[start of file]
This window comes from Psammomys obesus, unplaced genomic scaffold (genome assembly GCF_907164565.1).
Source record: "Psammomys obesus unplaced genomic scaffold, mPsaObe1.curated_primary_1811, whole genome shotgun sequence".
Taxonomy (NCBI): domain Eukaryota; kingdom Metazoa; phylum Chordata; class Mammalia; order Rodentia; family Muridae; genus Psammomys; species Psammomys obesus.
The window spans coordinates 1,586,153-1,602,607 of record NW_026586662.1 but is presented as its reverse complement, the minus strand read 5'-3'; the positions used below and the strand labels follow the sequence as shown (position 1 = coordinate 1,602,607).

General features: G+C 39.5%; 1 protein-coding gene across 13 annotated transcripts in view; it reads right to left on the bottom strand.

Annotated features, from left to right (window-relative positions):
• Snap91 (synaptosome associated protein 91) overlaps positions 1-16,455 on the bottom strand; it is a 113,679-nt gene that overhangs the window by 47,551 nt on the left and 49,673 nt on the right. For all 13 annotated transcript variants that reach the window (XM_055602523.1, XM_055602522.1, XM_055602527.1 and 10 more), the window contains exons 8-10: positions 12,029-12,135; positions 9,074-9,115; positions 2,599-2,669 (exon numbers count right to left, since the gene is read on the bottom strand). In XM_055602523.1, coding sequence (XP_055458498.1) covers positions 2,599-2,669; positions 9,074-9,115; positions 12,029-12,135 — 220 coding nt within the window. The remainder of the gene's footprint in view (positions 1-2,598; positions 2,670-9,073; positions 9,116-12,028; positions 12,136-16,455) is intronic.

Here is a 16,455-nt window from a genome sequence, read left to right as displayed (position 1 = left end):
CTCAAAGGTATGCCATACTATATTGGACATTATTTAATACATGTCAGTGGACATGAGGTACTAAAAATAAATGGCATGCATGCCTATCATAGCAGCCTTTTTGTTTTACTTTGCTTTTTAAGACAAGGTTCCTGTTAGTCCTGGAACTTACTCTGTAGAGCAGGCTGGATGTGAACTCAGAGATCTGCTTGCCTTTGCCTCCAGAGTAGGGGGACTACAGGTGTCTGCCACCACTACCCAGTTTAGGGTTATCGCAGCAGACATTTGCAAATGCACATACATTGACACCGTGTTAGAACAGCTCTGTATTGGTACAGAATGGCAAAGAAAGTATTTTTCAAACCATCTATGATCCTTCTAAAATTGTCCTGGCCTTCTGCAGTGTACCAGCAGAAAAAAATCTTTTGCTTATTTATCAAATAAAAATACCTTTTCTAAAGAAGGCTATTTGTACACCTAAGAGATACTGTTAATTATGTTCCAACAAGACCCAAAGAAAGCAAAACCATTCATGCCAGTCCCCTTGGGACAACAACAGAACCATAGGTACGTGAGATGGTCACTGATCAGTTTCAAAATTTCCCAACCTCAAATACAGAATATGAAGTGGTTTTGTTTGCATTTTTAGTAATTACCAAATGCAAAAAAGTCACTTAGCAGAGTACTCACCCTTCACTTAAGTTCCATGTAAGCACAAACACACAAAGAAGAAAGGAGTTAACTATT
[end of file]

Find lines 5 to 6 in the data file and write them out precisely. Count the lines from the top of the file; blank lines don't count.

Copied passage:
General features: G+C 39.5%; 1 protein-coding gene across 13 annotated transcripts in view; it reads right to left on the bottom strand.

Annotated features, from left to right (window-relative positions):